That’s another post that’s not my usual deep analysis. I’ll be back to them shortly, I suppose, got a few drafts simmering for months now, but I have to get these off my chest first.
When we talk about Eve API in any fashion, we usually mean extracting data from or, in case of the anticipated CREST, sending data to the Eve servers. But there’s another kind of API that could enrich the game and enable more tools for it, which would further reduce the demands on CCP, and which is almost completely missing, unless you count the fitting and overlay import/export.
Client APIs. Notice that I’m not talking about clientside scripting, which does exist in certain games — beyond the scriptable actions that replace the player, which CCP clearly does not want, there are other things that make perfect sense and have already been done before. For example, Ragnarok Online allows certain character classes to directly program the behaviour of their pets, using Lua scripts run by the client. I’d love to have that for drones, but eh, I will start hoping for ever getting it when anything gets done to improve drones. :)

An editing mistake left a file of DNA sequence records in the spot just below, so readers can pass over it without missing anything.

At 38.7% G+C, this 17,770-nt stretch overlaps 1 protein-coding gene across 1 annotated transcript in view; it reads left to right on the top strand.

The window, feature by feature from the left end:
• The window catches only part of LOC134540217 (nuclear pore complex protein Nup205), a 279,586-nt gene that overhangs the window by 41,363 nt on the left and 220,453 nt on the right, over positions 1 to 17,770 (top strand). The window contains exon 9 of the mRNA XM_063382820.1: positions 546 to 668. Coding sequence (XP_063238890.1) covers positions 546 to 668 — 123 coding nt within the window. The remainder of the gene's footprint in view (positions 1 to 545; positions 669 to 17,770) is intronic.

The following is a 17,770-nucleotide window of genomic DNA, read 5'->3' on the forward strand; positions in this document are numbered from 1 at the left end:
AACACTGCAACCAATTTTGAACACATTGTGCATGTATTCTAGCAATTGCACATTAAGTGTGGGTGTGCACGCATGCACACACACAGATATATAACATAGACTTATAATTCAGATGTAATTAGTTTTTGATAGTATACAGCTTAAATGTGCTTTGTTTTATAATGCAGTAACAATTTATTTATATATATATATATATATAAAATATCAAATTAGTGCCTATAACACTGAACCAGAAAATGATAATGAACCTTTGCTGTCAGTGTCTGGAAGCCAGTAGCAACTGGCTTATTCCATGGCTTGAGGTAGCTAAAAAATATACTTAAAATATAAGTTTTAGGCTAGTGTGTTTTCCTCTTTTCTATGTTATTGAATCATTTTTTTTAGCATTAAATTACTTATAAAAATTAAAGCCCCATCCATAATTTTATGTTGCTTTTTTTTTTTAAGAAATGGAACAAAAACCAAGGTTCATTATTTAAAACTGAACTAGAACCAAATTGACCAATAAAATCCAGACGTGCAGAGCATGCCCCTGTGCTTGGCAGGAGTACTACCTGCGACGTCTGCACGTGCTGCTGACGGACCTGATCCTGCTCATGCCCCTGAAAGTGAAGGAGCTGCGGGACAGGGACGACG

But clientside programming obviously doesn’t stop here, so here’s another list of ideas, and let’s hope a few of them take root somewhere.
I’m not really a programmer,1 by my approach to programming I’m best classified as a hacker. I write code to solve problems, fast, and if I can’t take care of the problem in under two pages, I look for a ready made solution I can force to do my thing and bring the amount of required code back to two pages, by hook or by crook. The items in this particular list are mostly the ready made solutions that I myself miss, implementing which would enable me, and by extension, other people, to do cool things. Something CCP Seagull explicitly wants to happen more often, if the CSM minutes are to be believed.
But Eve client already includes a nice, pretty rendition of the world map — sometimes, I would prefer a flatter graph with less criss-crossing links, like the typical strategic map of Dotlan or it’s predecessors,2 but it wouldn’t always matter. It already includes lots of extra data layers on it, selectable from a menu — station services, pilots in space, kills, pod kills…